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New Technologies Detect Birds Near Turbines
Monitoring wind turbine interactions with birds and bats is crucial in understanding and mitigating the impact of wind energy on wildlife. As wind energy technology expands to align with the Nation’s ambitious carbon pollution-free power sector goal by 2035 and net zero emissions economy target by 2050, it becomes even more essential to minimize environmental effects.
To address this challenge, a team of researchers at Oregon State University, funded by the U.S. Department of Energy’s Wind Energy Technologies Office (WETO) in partnership with the National Wind Technology Center at the National Renewable Energy Laboratory (NREL), is actively developing monitoring technologies. Their focus is on studying how wind turbines coexist with various bird and bat species, ranging from large birds like golden eagles to smaller marine birds like marbled murrelets.
One innovative approach they are using involves a ground-based compressed-air cannon at NREL’s Flatirons Campus. This cannon serves as a surrogate for avian-blade collision testing and was custom-designed and manufactured at the national lab.
Roberto Albertani, a researcher at Oregon State University, emphasizes their dedication to ensuring the safe coexistence of wind turbines with wildlife. As wind energy evolves, they recognize the increasing importance of designing technologies that promote this coexistence, not only for land-based but also offshore wind farm developments.
To detect bird or bat interactions with wind turbine blades, the research team has installed accelerometers that provide real-time data on structural vibrations caused by contacts, as well as acoustic recordings of noises produced by approaching wildlife. This data enables a better understanding of the frequency and nature of these interactions, aiding in the development of strategies to mitigate potential harm to bird and bat populations.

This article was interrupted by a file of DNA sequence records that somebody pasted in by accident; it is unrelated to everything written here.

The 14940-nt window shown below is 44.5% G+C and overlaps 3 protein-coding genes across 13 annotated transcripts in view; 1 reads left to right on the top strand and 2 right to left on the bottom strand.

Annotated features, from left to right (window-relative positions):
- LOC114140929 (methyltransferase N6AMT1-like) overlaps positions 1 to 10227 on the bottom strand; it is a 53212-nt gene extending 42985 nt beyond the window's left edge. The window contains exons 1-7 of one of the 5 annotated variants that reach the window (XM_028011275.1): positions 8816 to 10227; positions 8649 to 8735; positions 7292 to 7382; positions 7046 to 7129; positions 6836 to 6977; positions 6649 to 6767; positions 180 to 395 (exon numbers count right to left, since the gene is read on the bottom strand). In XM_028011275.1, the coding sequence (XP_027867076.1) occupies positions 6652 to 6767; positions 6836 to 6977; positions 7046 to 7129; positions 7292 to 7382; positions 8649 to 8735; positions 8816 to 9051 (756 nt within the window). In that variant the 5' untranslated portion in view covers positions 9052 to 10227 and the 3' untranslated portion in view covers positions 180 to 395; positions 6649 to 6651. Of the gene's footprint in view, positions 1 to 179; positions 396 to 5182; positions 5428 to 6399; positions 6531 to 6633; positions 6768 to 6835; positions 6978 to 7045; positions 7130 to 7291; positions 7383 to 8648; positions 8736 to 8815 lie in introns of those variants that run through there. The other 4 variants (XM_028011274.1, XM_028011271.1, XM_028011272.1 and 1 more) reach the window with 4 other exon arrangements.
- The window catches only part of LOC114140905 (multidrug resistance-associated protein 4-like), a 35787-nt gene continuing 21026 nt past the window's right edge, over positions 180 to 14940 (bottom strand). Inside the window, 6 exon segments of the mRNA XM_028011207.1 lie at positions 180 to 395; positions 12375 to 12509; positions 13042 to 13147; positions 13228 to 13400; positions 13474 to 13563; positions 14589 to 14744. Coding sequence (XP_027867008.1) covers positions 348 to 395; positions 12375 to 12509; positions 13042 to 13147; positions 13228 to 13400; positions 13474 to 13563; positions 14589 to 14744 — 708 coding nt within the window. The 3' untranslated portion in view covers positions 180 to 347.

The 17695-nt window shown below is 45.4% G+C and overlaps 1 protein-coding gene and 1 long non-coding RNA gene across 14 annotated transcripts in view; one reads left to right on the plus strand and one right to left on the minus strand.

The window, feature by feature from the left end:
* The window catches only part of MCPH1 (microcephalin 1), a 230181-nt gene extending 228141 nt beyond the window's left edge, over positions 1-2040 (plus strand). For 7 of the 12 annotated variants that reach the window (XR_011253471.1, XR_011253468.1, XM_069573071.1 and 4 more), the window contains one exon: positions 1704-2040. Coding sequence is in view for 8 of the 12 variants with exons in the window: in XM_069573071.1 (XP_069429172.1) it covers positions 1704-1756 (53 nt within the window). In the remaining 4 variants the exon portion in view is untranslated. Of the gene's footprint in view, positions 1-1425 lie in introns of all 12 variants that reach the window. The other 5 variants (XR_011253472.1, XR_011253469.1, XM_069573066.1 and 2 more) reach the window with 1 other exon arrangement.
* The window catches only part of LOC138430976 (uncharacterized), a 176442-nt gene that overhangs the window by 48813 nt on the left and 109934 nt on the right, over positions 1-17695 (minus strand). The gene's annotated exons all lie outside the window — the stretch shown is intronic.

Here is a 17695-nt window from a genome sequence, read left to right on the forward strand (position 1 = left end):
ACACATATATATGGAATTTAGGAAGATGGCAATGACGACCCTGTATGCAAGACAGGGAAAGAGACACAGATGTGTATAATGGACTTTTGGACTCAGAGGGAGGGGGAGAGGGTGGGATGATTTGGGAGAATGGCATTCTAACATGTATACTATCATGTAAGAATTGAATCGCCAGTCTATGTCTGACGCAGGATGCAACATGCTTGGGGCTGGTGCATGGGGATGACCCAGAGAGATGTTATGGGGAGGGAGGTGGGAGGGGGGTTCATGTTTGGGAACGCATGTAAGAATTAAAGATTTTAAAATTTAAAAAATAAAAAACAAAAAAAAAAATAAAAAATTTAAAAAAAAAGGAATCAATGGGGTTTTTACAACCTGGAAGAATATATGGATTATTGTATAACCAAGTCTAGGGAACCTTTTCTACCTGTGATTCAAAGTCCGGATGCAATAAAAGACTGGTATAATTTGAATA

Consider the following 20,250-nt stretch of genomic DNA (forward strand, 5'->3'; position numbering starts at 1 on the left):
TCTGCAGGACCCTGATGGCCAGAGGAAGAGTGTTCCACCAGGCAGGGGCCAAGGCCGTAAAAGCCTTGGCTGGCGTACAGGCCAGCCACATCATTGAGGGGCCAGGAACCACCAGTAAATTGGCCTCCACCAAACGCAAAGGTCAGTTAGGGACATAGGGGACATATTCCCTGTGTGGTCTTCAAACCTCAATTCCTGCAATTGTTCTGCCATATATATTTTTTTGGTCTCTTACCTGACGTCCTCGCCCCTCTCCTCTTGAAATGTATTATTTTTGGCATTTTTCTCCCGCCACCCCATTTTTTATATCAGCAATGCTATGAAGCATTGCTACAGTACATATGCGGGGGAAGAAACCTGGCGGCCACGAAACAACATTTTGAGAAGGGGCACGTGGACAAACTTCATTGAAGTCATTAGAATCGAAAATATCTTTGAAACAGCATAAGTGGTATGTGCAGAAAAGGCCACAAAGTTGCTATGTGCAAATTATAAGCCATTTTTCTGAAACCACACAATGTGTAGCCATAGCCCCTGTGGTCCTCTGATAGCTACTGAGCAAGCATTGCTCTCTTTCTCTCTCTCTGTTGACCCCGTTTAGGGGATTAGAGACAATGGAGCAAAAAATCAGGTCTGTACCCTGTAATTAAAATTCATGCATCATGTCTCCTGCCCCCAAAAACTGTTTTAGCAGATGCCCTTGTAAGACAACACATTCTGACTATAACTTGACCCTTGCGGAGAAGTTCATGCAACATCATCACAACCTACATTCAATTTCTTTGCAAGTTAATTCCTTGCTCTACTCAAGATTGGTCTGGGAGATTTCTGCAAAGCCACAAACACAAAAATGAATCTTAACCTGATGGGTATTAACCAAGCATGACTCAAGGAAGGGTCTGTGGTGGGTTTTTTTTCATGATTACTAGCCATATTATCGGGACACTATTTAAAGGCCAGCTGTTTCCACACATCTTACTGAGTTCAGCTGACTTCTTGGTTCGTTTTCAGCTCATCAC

To collect data and test their devices without causing harm to wildlife, the research team came up with an ingenious approach using tennis balls to mimic the movements of animals. Working in close collaboration with wind turbine operators, they ensured that their methodology was safe and produced valuable technical data, which played a crucial role in fine-tuning and validating their system.
The team conducted artificial wildlife impact tests in New Mexico and Colorado, utilizing the data gathered to enhance their wildlife monitoring platform. The platform now incorporates a sophisticated multisensor system consisting of blade-mounted cameras and vibration sensors. This advancement enables continuous measurements, detection of bird or bat calls, and the capture of images or videos of wildlife potentially approaching wind turbines.
Matthew Johnston, a researcher at Oregon State University, described their mission as being the “eyes and ears” of wind turbines, aiming to support biologists and wind farm operators in gaining a better understanding of wildlife interactions.
In a related project, the research team collaborated with wildlife biologists to explore methods for deterring eagles from passing through wind farms. An unconventional approach involved using inflatable, kinetic “air dancer” devices commonly seen at sales lots and businesses to attract customers. These air dancers acted as moving scarecrows, helping to deter eagles and reduce potential collisions with wind turbines.
Furthermore, the research team collaborated closely with computer scientists to explore innovative methods for detecting and identifying specific bird species flying in close proximity to rotor blades. They achieved this using a camera mounted on the wind turbine. These groundbreaking techniques hold the potential to be utilized in the future to temporarily halt wind turbine operations when protected bird species are detected nearby.
Kyle Clocker, who successfully completed his doctoral degree at Oregon State University while actively involved in the project, led several field tests at NREL’s Flatirons Campus in Colorado. He expressed his enthusiasm for the opportunity the project provided to design novel technologies and sensor systems in the lab and then test them on operational wind turbines. The transition from the laboratory to real-world testing presented an incredibly unique opportunity for advancement.
The valuable data collected from the cameras and vibration sensors continues to guide the team’s next steps in their research endeavors. Ultimately, the goal is to make this cutting-edge technology commercially available for both land-based and offshore wind turbines. By doing so, they aim to establish a harmonious relationship between wind energy production and the surrounding wildlife, ensuring minimal impact on protected species.
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